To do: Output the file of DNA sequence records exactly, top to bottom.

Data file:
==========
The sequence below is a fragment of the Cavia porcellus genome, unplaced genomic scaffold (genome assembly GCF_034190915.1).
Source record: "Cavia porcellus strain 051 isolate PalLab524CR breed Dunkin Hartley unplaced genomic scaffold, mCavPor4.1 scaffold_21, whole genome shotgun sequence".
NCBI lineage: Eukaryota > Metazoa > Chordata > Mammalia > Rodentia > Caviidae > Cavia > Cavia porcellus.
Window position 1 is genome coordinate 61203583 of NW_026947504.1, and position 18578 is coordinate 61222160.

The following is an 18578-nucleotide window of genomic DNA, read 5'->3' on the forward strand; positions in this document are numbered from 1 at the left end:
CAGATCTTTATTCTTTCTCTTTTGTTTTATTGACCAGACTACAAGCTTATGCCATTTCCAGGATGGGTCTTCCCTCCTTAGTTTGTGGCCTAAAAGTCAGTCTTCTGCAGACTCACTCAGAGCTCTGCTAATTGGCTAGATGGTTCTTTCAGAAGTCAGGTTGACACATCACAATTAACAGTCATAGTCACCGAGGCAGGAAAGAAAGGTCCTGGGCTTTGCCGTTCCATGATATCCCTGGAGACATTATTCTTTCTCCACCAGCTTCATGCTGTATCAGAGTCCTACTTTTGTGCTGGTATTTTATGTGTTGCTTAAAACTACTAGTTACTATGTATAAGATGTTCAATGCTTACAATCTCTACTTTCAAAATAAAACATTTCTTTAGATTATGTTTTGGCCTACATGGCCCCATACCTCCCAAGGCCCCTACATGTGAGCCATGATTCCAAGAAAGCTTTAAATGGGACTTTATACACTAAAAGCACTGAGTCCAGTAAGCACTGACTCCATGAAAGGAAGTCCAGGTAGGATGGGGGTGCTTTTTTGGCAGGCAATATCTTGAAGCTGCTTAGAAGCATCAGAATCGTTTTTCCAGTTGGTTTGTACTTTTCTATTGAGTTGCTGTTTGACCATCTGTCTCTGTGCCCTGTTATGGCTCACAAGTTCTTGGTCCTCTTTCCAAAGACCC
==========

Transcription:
The sequence below is a fragment of the Cavia porcellus genome, unplaced genomic scaffold (genome assembly GCF_034190915.1).
Source record: "Cavia porcellus strain 051 isolate PalLab524CR breed Dunkin Hartley unplaced genomic scaffold, mCavPor4.1 scaffold_21, whole genome shotgun sequence".
NCBI lineage: Eukaryota > Metazoa > Chordata > Mammalia > Rodentia > Caviidae > Cavia > Cavia porcellus.
Window position 1 is genome coordinate 61203583 of NW_026947504.1, and position 18578 is coordinate 61222160.

The following is an 18578-nucleotide window of genomic DNA, read 5'->3' on the forward strand; positions in this document are numbered from 1 at the left end:
CAGATCTTTATTCTTTCTCTTTTGTTTTATTGACCAGACTACAAGCTTATGCCATTTCCAGGATGGGTCTTCCCTCCTTAGTTTGTGGCCTAAAAGTCAGTCTTCTGCAGACTCACTCAGAGCTCTGCTAATTGGCTAGATGGTTCTTTCAGAAGTCAGGTTGACACATCACAATTAACAGTCATAGTCACCGAGGCAGGAAAGAAAGGTCCTGGGCTTTGCCGTTCCATGATATCCCTGGAGACATTATTCTTTCTCCACCAGCTTCATGCTGTATCAGAGTCCTACTTTTGTGCTGGTATTTTATGTGTTGCTTAAAACTACTAGTTACTATGTATAAGATGTTCAATGCTTACAATCTCTACTTTCAAAATAAAACATTTCTTTAGATTATGTTTTGGCCTACATGGCCCCATACCTCCCAAGGCCCCTACATGTGAGCCATGATTCCAAGAAAGCTTTAAATGGGACTTTATACACTAAAAGCACTGAGTCCAGTAAGCACTGACTCCATGAAAGGAAGTCCAGGTAGGATGGGGGTGCTTTTTTGGCAGGCAATATCTTGAAGCTGCTTAGAAGCATCAGAATCGTTTTTCCAGTTGGTTTGTACTTTTCTATTGAGTTGCTGTTTGACCATCTGTCTCTGTGCCCTGTTATGGCTCACAAGTTCTTGGTCCTCTTTCCAAAGACCC